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June 1988

Validity of the `Bioassay' for Thioredoxin-Reductase Activity

Author Affiliations

Department of PhysiologyAnatomy University of California Berkeley, CA 94720

Arch Dermatol. 1988;124(6):849-850. doi:10.1001/archderm.1988.01670060007002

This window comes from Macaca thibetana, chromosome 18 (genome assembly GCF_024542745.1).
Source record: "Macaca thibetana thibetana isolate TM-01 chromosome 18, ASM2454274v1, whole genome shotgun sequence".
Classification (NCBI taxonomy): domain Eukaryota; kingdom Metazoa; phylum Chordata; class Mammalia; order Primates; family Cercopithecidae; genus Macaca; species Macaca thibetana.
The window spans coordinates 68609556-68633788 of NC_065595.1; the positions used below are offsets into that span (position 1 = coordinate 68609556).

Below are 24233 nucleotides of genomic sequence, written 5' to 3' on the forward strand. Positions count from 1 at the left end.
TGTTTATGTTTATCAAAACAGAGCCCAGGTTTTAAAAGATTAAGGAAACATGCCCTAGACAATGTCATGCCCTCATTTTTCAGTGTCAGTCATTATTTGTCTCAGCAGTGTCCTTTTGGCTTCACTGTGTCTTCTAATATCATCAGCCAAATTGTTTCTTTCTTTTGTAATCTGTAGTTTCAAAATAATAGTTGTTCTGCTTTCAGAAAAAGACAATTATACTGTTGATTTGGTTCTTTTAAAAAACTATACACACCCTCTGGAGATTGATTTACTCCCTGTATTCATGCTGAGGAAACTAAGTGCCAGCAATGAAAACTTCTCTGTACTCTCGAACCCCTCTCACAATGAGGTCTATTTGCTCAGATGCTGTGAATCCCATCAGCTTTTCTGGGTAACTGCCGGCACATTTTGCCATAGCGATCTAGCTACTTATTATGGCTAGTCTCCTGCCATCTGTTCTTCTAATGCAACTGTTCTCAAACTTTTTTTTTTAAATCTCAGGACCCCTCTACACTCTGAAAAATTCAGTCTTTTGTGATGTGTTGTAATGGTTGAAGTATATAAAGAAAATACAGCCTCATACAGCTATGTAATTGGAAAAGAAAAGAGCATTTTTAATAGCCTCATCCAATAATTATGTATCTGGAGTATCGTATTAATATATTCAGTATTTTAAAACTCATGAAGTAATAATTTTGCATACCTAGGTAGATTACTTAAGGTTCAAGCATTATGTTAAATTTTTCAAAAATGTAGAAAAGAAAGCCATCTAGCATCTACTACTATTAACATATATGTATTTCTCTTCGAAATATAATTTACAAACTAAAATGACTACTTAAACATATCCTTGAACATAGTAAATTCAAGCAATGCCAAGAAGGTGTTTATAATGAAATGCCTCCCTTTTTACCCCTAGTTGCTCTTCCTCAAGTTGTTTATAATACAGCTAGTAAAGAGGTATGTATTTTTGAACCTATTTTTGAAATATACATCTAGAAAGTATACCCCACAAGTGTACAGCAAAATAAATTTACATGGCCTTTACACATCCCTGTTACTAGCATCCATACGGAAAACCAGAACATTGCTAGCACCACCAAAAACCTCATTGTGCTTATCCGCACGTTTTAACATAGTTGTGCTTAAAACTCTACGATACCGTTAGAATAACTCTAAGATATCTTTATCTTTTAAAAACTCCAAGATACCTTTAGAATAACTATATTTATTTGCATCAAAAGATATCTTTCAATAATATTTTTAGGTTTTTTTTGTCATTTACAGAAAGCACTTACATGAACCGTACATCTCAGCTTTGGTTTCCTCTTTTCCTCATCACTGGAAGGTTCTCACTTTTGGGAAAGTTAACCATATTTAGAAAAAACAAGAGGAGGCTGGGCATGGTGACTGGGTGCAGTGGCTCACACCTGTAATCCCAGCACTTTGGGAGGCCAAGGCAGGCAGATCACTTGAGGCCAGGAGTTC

To the Editor.—  I would like to comment on the recent article by Schallreuter and Pittelkow1 on thioredoxin-reductase activity in psoriasis and its inhibition by anthralin. Schallreuter and Pittelkow present experimental data that thioredoxin-reductase activity in patients with psoriasis is elevated in involved, but not in uninvolved, skin. The measurements of thioredoxin-reductase activity in skin biopsy specimens are based on a bioassay, developed by Schallreuter et al.2 Using electron resonance spectroscopy (ESR), the signal loss of a membraneimpermeable, cationic nitroxide (free radical) is monitored in skin biopsy specimens and keratinocytes. The nitroxide is reduced in the epidermis to an ESR silent product. It is presumed that reduction of this particular nitroxide is specific for thioredoxin reductase in the epidermis. Indeed, under test tube conditions, nitroxides are reduced by mammalian and Escherichia coli thioredoxin reductase in the presence of nicotinamide-adenine dinucleotide phosphate (NADPH). There is, however, absolutely no rationale

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